I have used just about every task manager, todo list and GTD system there is from email to apps to multi-componenet systems using IFTTT and Zapier. This is as crowded a space as messaging but without the massive user bases or valutations.
I’m reaching the conclusion, that I inevitably reach every few months, that they are for the most part, a waste of time. Task managers are useful for remembering the backlog of stuff you need to. The chores of both office and personal life that are likely to fall through the cracks if not recorded, organized and stamped with a due date. Because of this usefulness, I’m not going swear off these tools, but refocus how I use them.
It’s when we try to do meaningful work with big goals or many parts that we run into issues with these apps. The worst part is that they don’t feel like issues. Even the act of inputting a to-do (thanks to excellent UX from Omnifocus, Wunderlist and some others) feels good, and checking stuff off is even better. When working on big hairy projects or initiatives these tiny tasks become mundane and less useful. We run around between meetings and squeeze time to check these things off. Did we get to meaningless thing Z today?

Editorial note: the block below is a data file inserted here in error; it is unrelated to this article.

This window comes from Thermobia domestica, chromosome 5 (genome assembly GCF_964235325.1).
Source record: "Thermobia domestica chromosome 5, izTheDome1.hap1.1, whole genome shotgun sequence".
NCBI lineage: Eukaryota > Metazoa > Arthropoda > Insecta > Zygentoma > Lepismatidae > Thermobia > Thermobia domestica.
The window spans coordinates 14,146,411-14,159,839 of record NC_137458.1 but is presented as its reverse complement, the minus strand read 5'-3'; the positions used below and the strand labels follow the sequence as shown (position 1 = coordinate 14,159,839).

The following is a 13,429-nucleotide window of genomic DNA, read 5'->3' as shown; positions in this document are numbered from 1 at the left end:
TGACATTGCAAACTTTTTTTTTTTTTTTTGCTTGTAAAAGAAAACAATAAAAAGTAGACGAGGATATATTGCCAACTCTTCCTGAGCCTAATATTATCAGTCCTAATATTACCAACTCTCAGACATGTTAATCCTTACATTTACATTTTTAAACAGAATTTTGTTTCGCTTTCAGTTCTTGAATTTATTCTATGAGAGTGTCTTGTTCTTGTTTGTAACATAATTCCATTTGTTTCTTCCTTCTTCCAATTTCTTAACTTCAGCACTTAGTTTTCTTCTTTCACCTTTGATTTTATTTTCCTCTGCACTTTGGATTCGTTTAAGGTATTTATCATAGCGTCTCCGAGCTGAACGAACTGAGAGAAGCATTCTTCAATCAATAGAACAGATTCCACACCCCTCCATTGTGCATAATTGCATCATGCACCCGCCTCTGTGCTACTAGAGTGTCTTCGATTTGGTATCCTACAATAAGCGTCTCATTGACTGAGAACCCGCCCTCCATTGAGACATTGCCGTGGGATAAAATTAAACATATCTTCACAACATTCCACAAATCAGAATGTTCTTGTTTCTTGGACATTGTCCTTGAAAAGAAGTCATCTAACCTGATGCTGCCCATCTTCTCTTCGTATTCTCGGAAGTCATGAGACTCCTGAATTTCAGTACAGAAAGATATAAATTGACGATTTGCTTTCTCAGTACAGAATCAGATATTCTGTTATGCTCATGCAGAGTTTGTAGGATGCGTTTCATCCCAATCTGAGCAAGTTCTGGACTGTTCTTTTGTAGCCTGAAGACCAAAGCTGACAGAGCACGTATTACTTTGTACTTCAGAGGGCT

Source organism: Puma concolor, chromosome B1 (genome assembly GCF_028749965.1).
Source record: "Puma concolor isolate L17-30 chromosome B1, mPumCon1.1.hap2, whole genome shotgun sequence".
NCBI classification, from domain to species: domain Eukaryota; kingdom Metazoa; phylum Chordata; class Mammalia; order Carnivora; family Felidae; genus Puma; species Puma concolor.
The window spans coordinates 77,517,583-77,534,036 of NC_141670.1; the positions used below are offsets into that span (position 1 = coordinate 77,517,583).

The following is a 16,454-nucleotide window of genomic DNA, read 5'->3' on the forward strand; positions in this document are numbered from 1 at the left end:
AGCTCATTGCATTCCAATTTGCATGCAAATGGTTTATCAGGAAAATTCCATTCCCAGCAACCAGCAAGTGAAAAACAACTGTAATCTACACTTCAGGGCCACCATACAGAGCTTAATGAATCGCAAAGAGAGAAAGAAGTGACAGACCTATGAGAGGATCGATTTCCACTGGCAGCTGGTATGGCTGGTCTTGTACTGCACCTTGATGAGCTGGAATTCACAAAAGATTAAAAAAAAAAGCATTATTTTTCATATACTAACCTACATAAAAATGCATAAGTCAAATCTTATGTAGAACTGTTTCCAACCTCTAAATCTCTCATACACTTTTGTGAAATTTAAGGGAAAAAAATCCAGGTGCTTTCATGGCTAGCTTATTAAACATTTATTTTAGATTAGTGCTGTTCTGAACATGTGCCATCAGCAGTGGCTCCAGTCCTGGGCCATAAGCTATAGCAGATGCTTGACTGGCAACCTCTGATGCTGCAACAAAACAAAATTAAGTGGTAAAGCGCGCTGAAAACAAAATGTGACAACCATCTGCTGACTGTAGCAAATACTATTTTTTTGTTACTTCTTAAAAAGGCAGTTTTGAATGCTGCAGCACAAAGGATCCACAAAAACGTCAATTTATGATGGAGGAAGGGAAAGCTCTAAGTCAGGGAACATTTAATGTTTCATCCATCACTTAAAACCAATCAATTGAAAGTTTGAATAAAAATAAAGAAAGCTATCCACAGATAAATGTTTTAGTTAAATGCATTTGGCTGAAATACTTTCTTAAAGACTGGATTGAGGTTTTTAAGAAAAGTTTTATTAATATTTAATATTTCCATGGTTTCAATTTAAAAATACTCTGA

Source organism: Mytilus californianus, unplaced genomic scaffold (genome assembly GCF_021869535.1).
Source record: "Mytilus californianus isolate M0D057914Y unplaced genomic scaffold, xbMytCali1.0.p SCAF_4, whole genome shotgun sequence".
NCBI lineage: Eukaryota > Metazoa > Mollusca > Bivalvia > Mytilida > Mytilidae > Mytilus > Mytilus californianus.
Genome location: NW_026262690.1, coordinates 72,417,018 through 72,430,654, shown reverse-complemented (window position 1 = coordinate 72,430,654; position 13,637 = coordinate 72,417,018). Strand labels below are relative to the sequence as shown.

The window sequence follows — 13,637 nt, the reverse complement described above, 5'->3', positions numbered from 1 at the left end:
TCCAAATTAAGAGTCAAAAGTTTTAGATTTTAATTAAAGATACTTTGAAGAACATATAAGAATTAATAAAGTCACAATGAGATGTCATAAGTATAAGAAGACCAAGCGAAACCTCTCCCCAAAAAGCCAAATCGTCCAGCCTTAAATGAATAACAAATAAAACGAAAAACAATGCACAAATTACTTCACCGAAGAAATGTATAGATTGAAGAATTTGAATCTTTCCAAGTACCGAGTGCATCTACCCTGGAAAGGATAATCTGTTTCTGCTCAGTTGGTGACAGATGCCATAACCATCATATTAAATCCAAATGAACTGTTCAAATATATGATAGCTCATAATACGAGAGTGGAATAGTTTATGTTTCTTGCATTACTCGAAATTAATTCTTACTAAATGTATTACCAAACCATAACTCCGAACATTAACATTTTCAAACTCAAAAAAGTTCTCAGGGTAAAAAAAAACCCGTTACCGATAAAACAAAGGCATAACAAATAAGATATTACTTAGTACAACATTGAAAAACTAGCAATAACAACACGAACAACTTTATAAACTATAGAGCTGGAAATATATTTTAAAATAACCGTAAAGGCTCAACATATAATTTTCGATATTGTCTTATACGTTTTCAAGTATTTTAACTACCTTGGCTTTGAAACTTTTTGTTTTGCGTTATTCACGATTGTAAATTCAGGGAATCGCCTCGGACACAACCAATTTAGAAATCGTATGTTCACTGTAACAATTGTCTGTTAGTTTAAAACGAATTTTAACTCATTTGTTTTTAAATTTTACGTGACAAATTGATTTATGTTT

Marc Andreesen has a minimal solution (among other productivity rules) that I find quite useful and refreshing:
I sit down at my desk before I go to sleep, pull up my Todo List (which I keep in Microsoft Word's outline mode, due to long habit), and pick out the 3 to 5 things I am going to get done tomorrow. I write those things on a fresh 3x5 card, lay the card out with my card keys, and go to bed. Then, the next day, I try like hell to get just those things done. If I do, it was a successful day.
Focusing on a small number of big things (whether thematic like: Drive project x forward today or specific like: Finalize deal/requirements/y today) is the most direct way to make sure you progress on those things. If you don’t make progress on your daily to-do’s, as will happen many times, you record a loss and have to meditate on it. Get out of the mindset that not checking something off is not failure, just that you’ll need to strategize better. When you learn to stop checking things off left and right you can learn to do meaningful work. Think big and leave the machines to handle your chores.